Invisible activists: women of the Louisiana NAACP and the struggle for civil rights, 1915-1945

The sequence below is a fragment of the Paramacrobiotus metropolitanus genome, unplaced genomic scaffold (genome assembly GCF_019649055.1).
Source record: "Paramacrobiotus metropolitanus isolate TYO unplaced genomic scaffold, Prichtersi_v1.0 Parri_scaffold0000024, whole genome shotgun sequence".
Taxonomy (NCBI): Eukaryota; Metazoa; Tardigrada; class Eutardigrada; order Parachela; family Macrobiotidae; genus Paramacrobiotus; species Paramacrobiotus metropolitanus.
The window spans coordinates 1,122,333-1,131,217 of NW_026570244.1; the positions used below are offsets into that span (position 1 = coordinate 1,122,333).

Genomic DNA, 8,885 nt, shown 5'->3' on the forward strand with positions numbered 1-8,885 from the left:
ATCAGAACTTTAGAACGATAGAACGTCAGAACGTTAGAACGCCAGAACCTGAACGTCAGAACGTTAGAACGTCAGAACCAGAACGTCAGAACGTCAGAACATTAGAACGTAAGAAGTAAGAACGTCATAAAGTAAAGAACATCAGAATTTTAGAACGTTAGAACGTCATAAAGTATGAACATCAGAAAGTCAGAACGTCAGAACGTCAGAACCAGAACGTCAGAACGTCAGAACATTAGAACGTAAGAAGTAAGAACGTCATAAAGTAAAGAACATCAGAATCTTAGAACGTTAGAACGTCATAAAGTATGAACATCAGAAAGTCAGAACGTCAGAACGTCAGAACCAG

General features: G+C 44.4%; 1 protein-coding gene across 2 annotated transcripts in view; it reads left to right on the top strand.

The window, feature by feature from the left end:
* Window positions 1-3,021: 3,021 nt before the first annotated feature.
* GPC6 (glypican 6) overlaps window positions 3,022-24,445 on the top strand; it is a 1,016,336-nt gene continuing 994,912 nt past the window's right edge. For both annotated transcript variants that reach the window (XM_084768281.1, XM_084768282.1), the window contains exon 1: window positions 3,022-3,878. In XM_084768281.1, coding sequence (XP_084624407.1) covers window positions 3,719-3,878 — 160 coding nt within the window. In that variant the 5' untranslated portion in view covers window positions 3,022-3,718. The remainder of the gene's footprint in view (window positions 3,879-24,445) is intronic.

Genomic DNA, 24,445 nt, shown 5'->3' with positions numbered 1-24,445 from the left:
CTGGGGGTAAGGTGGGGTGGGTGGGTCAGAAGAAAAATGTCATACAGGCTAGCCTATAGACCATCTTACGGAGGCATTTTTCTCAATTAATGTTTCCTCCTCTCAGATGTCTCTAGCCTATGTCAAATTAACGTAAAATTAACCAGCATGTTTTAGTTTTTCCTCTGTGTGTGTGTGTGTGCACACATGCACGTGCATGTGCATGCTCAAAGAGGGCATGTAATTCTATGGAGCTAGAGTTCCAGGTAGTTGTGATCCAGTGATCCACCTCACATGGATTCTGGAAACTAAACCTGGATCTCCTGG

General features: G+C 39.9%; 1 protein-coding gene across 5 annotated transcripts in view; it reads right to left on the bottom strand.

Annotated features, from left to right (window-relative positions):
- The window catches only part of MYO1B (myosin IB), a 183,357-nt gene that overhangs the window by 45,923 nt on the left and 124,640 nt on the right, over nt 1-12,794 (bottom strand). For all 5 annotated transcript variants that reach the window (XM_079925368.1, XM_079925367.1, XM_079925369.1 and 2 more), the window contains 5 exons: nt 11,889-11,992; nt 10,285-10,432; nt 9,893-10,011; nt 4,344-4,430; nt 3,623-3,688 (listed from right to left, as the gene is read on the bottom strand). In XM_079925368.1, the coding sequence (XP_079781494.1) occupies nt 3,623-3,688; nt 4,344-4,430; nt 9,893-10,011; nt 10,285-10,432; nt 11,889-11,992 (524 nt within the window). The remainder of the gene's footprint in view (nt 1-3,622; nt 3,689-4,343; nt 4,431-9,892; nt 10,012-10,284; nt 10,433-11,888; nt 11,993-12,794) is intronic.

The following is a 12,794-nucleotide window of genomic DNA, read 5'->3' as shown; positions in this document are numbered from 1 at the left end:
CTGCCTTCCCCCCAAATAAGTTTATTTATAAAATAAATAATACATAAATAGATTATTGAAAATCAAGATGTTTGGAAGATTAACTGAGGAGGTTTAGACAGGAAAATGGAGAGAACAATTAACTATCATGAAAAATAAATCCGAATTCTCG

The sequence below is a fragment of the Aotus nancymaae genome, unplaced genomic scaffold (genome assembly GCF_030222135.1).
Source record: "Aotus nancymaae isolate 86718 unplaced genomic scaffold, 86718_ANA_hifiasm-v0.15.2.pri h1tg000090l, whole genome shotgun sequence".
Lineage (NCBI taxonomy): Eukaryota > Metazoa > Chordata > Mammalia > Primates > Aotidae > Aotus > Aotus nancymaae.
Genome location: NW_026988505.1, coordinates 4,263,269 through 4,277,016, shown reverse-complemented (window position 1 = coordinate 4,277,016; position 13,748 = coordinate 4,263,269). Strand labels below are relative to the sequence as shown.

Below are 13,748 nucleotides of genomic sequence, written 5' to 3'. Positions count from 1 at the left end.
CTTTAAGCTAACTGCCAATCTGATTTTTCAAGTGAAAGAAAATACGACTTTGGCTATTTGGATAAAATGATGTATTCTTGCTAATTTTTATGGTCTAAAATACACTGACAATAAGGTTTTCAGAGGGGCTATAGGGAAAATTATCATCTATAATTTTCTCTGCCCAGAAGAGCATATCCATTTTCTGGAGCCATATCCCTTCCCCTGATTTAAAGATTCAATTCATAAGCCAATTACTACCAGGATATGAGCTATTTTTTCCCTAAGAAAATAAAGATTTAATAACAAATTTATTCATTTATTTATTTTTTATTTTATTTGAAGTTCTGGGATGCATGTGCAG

Behind the historical accounts of the great men of the NAACP lies the almost forgotten story of the women who not only participated in the organization but actually helped it thrive in the early twentiethcentury South. In Invisible Activists, Lee Sartain examines attitudes toward gender, class, and citizenship of African American activists in Louisiana and women’s roles in the campaign for civil rights in the state. In the end, he argues, it was women working behind the scenes in Louisiana’s branches of the NAACP who were the most crucial factor in the organization’s efficiency and survival. During the first half of the twentieth century—especially in the darkest days of the Depression, when membership waned and funds were scarce—a core group of women maintained Louisiana’s NAACP. Fighting on the front line, Sartain explains, women acted as grassroots organizers, running public relations campaigns and membership drives, mobilizing youth groups, and promoting general community involvement. Using case studies of several prominent female NAACP members in Louisiana, Sartain demonstrates how women combined their fundraising skills with an extensive network of community and family ties to fund the NAACP and, increasingly, to undertake the daytoday operations of the local organizations themselves. Still, these women also struggled against the double obstacles of racism and sexism that prevented them from attaining the highest positions within NAACP branch leadership. Sartain illustrates how the differences between the sexes were ultimately woven into the political battle for racial justice, where women were viewed as having inherent moral superiority and, hence, the potential to lift the black population as a whole. Sartain concludes that despite the societal traditions that kept women out of leadership positions, in the early stages of the civil rights movement, their skills and their contributions as community matriarchs provided the keys to the organization’s progress. Highly original and essential to a comprehensive study of the NAACP, Invisible Activists gives voice to the many individual women who sustained the influential civil rights organization during a time of severe racial oppression in Louisiana. Without such dedication, Sartain asserts, the organization would have had no substantial presence in the state.
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